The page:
There are few things out there that given the chance to try for myself, I’ll jump at the opportunity. An hour in a level D Boeing 787 simulator is one of those things. In November 2015, Aeromexico cut the ribbon on its brand new 787 simulator, and last week it invited me down to Mexico City to experience it firsthand.
Level D means the simulator is as complex and realistic as it gets. Pilots are able to transition from other aircraft types such as the 737 over to the 787 and earn their type rating on these machines. Before I had my time in the right seat of the simulator, I’d have to sit in row 25 of a 737 to get down to Mexico City.
Between the extremely limited simulator availability and my little remaining vacation time (I used two of my three weeks for the year in March on a trip to Japan and regret nothing), I had to make the trip as short as possible. After much debate, I settled on taking a 9am flight out of New York JFK down to Mexico City, hit the sim, and then take the 1:20am flight back home the next day to get back to work.
Thankfully, Aeromexico has been updating and upgrading its fleet for a number of years now, and the experience was top notch, even in Economy. A majority of its 737-800s feature fairly roomy seats, free seat-back entertainment, and USB ports for all passengers. As far as 737s go, this is about as good as it gets. Aeromexico is also in the process of installing Gogo’s new high-speed 2Ku WiFi system, though it wasn’t available on my flights.
Most middle seats towards the back of the aircraft were unoccupied, which makes just about any flight markedly better. Soon after departing JFK, a nice little breakfast comprising of an omelette, potatoes, and fresh fruit was served. It has been a long time since I enjoyed a free meal in Economy on a flight that didn’t cross an ocean. I’d tell you about the flight home, but with a 60% load I had the entire row to myself and slept for the entire flight.
Ok, back to what you really came here to read about. The 787 simulator is located, unsurprisingly, at Aeromexico’s training facility just outside Mexico City International Airport. It sits beside a 737 simulator, as well as those of an Embraer E190 and E145. The 787 simulator is clearly the crown jewel of the collection. Because of its type D rating, Aeromexico leases much of the downtime out to other airlines that don’t have their own.
Walking into the simulator felt more like walking into a spaceship than aircraft. While the flight deck of a 787 is already incredibly futuristic looking, the simulator adds a few extra pieces. Behind the regular pilot’s seat sits a control seat, flanked on either side by computer screens and control panels. Every function of the simulator can be controlled here; from location to system failures to setting the weather and turbulence.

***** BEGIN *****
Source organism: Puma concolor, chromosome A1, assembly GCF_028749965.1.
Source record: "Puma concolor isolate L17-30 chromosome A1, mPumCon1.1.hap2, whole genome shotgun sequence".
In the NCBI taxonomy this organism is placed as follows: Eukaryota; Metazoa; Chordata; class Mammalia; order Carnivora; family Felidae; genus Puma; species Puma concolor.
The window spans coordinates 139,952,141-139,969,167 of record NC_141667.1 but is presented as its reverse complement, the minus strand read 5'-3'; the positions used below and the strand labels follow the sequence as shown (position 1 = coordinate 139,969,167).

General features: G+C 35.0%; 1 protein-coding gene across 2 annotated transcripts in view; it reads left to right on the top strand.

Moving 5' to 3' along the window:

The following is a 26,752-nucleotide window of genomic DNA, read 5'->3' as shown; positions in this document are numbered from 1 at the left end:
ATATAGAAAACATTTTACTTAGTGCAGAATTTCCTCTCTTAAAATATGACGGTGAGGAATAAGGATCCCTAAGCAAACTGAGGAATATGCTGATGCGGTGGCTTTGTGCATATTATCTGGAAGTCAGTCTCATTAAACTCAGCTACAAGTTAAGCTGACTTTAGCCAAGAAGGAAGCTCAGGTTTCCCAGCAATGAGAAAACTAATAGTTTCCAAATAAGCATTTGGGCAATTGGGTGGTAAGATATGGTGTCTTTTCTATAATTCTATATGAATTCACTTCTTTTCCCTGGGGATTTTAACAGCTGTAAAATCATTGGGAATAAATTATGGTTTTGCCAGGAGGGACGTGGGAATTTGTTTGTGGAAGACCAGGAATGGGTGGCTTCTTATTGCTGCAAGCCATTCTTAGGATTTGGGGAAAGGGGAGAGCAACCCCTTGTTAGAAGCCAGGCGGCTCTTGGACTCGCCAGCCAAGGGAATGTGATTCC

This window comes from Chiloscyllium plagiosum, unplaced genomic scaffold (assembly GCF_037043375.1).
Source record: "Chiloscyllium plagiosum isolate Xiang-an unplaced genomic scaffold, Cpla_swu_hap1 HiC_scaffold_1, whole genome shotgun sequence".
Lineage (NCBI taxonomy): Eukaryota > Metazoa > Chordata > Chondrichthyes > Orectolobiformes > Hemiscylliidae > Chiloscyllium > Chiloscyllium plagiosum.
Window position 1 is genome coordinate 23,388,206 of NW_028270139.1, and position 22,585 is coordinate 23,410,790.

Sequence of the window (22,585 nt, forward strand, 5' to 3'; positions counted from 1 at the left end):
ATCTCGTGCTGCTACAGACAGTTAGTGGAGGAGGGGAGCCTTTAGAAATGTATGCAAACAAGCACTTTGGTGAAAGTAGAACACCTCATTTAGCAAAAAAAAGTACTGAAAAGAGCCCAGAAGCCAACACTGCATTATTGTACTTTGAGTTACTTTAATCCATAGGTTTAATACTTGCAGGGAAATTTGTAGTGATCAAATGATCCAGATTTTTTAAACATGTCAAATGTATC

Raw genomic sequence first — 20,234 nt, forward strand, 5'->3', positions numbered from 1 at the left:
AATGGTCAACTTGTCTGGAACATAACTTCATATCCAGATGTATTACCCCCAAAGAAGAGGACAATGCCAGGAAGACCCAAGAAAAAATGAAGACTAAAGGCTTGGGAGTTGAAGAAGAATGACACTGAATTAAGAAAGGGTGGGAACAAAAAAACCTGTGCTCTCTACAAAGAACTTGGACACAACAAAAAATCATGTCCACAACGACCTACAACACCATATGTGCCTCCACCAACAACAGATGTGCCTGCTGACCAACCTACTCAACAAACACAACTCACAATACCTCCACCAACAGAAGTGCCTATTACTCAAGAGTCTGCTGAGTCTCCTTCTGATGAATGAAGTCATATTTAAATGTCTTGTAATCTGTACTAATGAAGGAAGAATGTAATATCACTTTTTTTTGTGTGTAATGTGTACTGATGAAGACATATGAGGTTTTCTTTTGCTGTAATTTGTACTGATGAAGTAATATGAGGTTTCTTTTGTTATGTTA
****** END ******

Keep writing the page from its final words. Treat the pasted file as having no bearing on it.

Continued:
After getting over my initial awe of the surroundings, I settled into the right seat while an Aeromexico senior pilot gave me a brief tour of the 787’s systems from the left seat. Our first flight would have us departing Paris’ Charles de Gaulle Airport. We departed runway 26L with clearance to fly directly to the Eiffel Tower at 1,500 feet. This particular simulator has high level details for cities that Aeromexico operates to, and major attractions such as the Arc De Triomphe and the Louvre were clearly visible. Paris is nice, but I’m from New York, and I wanted to take the 787 for a spin around Manhattan.
With the push of a button, I and everyone in the simulator were transported to New York City on final approach to JFK runway 31L. The plan was to do a touch-and-go and then climb to 2,000 feet and head to Manhattan. I came in a bit high and by the time I touched down the end of the runway and beginning of Jamaica Bay was rapidly approaching, which is impressive since 31L is the second-longest commercial runway in North America. Oops.
Climbing to 2,000 feet I had free range of New York airspace without having to worry about traffic from those pesky LaGuardia and Newark Airports. I started a hard left turn over Central Park while the simulator tossed our various ’œbank angle’ and ’œobstacle’ warnings. The New York City skyline was fully rendered in this simulator and the radar screen lit up with things it would like to me steer clear of.
Shutting off one of two engines while 1,000 feet over Manhattan is typically something that is frowned upon in commercial airline operations. Normally, such an act would have required an immediate diversion to the nearest airport for an emergency landing. In Aeromexico’s 787 simulator, however, the pilot requested another lap around the island so that he could take some pictures of the buildings in midtown. Unlike most older aircraft, the 787 automatically compensates for asymmetrical thrust and requires no real adjustments from the pilots. Even though we were down to just one engine, we were able to carry on as if nothing had even happened. It was quite amazing how well the aircraft compensated for such a dramatic loss of thrust. Technology, man.
My time in the simulator was coming to an end, so I was vectored for a most peculiar approach to JFK 13L. Without all of those other airports to worry about, NYC airspace ain’t so bad. Still, with only one engine producing thrust, I lined up the approach hoping for better results this time. While I came in at the right altitude thanks to the guidance of the VASI lights (visual approach slope indicator), we were a bit too fast and floated down the runway quite a ways. Eventually I managed to set it down, prompting the pilot to say ’œnow would be a good time for reverse thrust.’ Good idea, captain. Good idea.
NOTE: The economy class flights were provided by Aeromexico, but all opinions, as always, are my own.